No need to debate the significance of the Oxford comma here—there’s no ‘and’ to stir the pot.

One could easily mis-identify the story and add the conjunction. But this is not a story about a set of accessories. It is about a series of another sort. A series of relationships. In this case, marriages.

There are similarities with the final piece in Montreal Stories, which also charts the path of intimacies between a set of husbands and wives with another set of husbands and wives (“The Concert Party”).

Mathilde was married to Theo; when readers meet her, she is married to Alain. Gallant fills us in. The handling of this transition is fascinating.

“Mathilde moved in with Alain six months before the wedding, in order to become acquainted with domestic tedium and annoying habits, should they occur, and so avoid making the same mistake (marriage piled onto infatuation) twice.”

Gallant broadly paints Mathilde’s first marriage, in the same sentence used to describe the different kind of marriage that she hopes to have next.

Not a “marriage piled onto infatuation”.

Another kind.

Readers also glimpse Mathilde’s first and second husbands’ perspectives. These are often layered as well.

So, for instance, whenever we are receiving information about Alain, we are also receiving information about Alain’s perspective on marriage.

“If he weren’t so pressed with other work, he [Alain] might write something along that line: an essay of about a hundred and fifty pages, published between soft white covers and containing almost as many colored illustrations as there are pages of print, something a reader can absorb during a weekend and still attend to the perennial border on Sunday afternoon.”

Our lives are unfolding in the everyday decisions we make, about how we spend our time in a single day, the people with whom we choose to spend a single day. We focus on the things and the people who matter and sometimes we create the reality that we want to inhabit.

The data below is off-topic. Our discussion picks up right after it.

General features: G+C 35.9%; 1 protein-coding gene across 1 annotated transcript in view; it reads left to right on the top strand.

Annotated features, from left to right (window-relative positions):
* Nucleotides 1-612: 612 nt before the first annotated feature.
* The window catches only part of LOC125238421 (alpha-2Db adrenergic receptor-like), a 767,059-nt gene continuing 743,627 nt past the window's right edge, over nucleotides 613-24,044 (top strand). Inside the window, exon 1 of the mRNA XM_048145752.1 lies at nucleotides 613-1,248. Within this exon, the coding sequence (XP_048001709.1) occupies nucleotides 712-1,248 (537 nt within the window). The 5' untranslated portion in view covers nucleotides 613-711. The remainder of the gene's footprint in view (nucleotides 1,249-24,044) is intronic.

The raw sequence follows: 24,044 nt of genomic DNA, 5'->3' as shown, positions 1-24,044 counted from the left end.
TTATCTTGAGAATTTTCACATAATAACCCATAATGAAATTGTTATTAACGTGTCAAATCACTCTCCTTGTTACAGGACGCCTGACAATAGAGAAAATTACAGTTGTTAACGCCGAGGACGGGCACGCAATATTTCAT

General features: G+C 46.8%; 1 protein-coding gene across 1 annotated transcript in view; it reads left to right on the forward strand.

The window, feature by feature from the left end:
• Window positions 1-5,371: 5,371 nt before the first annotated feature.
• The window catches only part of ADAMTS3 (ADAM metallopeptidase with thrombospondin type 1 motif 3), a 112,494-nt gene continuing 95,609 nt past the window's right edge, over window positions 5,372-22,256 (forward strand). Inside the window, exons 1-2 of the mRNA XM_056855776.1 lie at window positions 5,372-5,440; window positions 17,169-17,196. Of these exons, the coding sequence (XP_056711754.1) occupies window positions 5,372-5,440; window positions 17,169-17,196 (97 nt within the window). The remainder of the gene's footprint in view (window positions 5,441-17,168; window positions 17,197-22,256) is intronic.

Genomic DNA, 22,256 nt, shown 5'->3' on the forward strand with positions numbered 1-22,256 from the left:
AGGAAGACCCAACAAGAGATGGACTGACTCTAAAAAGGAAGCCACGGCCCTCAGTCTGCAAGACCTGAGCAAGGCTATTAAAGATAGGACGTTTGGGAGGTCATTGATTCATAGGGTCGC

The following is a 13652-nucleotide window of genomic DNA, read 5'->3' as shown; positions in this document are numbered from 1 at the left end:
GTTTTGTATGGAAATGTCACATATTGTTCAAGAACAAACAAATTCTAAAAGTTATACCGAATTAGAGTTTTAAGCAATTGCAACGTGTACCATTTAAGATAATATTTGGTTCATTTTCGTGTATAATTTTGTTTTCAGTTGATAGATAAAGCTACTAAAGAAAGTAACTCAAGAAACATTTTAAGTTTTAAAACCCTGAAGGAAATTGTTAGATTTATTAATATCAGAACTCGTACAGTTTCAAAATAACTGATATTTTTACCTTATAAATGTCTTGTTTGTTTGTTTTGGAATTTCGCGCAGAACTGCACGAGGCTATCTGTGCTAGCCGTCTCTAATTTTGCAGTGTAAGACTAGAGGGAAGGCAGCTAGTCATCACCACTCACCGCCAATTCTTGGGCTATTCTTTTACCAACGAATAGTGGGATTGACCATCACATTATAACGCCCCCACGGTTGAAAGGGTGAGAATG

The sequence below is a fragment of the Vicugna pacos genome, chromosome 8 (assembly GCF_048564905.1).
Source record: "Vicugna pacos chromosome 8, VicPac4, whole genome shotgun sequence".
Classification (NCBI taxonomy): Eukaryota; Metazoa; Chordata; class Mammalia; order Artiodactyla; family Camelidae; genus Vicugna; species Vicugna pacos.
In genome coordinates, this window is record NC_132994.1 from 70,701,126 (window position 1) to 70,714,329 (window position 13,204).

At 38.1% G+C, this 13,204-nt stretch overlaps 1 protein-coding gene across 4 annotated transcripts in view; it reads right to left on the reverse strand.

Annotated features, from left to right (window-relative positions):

But sometimes our attention is divided, and we say that we want one thing, but we choose something altogether different. Alain can either write something meaningful or he can tend to his own perennial garden. Except we’re not really talking about gardening.

The story’s title offers a set of equal and distinct spaces between key words. The kind of space that might, in another writer’s hands, be occupied by a comma (or an ellipsis, or some other punctuation entirely). The title is rooted in a time predating Mathilde’s marriages, in the past, but it also—and-equally—represents the present and (by implication) the future.

But its significance is offered from Mathilde’s perspective, so there is a brief mention of her husband-to-be, but the women with whom Theo was intimate before Mathilde occupy the bulk of this passage:

“When Mathilde was in love with Theo and jealous of women she had never met, she used to go to an Indian shop, in Montparnasse, where first Emma, then Julita had bought their flat sandals and white embroidered shifts and long gauzy skirts, black and pink and indigo.”

The story is not called “Emma, Julita, Mathilde”. But it could have been. And readers are aware that there is a story like this one, which could be told for each of these women, and for each of these men. But we are also aware that it’s the men who remain stationery, rooted near the shopping districts, conveniently located for purchasing.

Shoes, Shifts, Skirts. Without its needing to said, we understand that the series extends beyond Mathilde. That someday, she will be an Emma. Someday, she will be one of Theo’s women that some other woman will never have actually met.

Note: This is part of a series of posts on Mavis Gallant’s stories, as I read through her short fiction. This is the final story in Paris Stories. Please feel free to check the schedule and join in, for the series, or for a single story; I would love the company. Next story: “Let It Pass” in Montreal Stories